"We have made dietitians competent in finger stick lab work, [taking] blood pressure, checking for edema, and running lipid panels, all in the home," Swiderski-Dandinidis says. "We're trained to assess the risk level of our patients with diabetes and we're frequently able to prevent complications as a result. We are keeping patients out of the emergency room because we're recognizing risk factors and making changes."
Julia Nicolini, RDN, LDN, sales and marketing director at Dietitians at Home, says that because dietitians working in the home care setting can look at the "big picture," they can ensure their patients' needs for social services are met.
"For instance, if the patient doesn't have much food in the home, we can explore whether they're getting Meals on Wheels or are set up with food pantries in the area," Nicolini says. "By actually going into the home, we can ask ourselves 'Is this person OK?'—not only from a nutritional standpoint but a social standpoint as well. Are they set up with the services they need? And if they're not, the question becomes, 'What calls do we need to make?'"
When working in the home, especially in ethnically diverse areas, it's also important to consider potential language and cultural differences.
"There's an important multicultural aspect to this kind of work," Venkat says. "It's important to understand what might work for a particular culture—and what might not. I speak three languages. When I see Indian patients, I'm able to connect with them in their language and because I understand their food and their culture, they're able to better connect with me. Sometimes that can play a huge part in success."
Planells says that being a "people person" may not be a skill set that's taught, but a dietitian who is one will have more success with patients.
"An introvert can still work in the clinical setting as the level of conversation doesn't have to go beyond small talk," Planells says. "You can ask your questions and still get the job done. But it would be difficult to be an introvert in the home care setting. It goes back to the importance of building relationships and trust—especially when you're seeing the patient on an ongoing basis. In rounds, you may not be with one patient more than 20 minutes, but in the home care setting I've spent as much as an hour and a half in one home. It's just a very different model."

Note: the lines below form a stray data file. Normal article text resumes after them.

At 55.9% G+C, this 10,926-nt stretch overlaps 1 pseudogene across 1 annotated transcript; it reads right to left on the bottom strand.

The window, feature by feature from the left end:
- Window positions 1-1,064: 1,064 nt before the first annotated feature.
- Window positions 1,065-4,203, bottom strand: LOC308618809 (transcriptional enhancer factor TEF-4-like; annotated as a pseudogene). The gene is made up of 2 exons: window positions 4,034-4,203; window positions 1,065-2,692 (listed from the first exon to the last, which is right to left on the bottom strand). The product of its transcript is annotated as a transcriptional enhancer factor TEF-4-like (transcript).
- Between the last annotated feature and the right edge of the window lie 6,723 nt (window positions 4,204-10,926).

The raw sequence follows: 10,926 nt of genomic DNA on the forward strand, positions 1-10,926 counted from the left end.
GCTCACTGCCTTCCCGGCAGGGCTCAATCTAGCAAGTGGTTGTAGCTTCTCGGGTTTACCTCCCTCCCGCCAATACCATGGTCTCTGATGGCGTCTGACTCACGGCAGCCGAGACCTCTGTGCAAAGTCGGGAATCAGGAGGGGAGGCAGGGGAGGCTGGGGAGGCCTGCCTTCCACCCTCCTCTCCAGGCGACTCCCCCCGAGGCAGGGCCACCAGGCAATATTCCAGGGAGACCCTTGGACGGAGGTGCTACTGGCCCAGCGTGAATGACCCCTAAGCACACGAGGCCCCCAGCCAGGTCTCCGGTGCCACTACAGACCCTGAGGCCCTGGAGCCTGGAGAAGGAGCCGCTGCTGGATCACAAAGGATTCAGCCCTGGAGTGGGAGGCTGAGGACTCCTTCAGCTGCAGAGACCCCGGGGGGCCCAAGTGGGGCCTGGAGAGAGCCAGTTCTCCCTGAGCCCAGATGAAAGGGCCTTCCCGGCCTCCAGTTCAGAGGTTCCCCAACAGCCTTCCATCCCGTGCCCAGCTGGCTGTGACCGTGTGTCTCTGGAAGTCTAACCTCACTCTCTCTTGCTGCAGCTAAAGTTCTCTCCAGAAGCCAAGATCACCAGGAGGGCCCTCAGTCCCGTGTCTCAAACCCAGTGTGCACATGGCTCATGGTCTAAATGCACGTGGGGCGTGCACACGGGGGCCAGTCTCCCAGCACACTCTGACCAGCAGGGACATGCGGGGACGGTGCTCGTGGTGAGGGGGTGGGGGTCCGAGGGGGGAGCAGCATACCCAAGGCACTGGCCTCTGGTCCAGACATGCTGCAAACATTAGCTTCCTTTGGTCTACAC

Room for Growth
When it comes to the dietitian's role in the home health care movement, there's room for growth. Planells says the VA understands the role nutrition plays in overall health and wellness and as a result is invested in employing many dietitians. But the numbers of RDs in other health care organizations remain low. Nicolini says that to the best of her knowledge, of the approximately 600 home health agencies in their state, only two of those agencies have full-time dietitians.
"This concept of home health care is lacking when it comes to dietetics," Nicolini says. "Part of the issue is that Medicare sets guidelines as to what is covered. The majority of our patients have diabetes, though we also see those with chronic kidney disease and those who are postkidney transplant, if it's been in the last 36 months. We do hope that the future will include coverage of more diagnoses, as there are so many other conditions where nutrition can play a significant role in wellness."
Cabelus says she would love to see more dietitians become part of the team. "Nutrition isn't considered nearly as often as it should be in health care in general," Cabelus says. "Most home care agencies work with dietitians on a per diem basis, but it would be great to see more of them integrated into the whole system."
Swiderski-Dandinidis says it starts with an open mind in school. Program directors need to talk to students about home health care and discuss it as part of the future.
"With the aging baby boomer population, we do believe that home health care is the way of the future," Swiderski-Dandinidis says. "If the stars align, as we believe they will, more diagnoses are going to be covered by insurance, and dietitians will be seeing even more patients in their homes. Students need to start learning about this model and the required skill set early on—in school, but also in their internships."
In the home health care model, dietitians may truly have the opportunity to shine. "I've always felt like dietitians should pass the baton off to each other from acute care to home," Swiderski-Dandinidis adds. "With home health care, dietitians can truly challenge themselves in a big way. They have the opportunity to really make a difference and perhaps to do more in the system than they ever thought possible. We believe this is the future."
— Lindsey Getz is a freelance writer based in Royersford, Pennsylvania.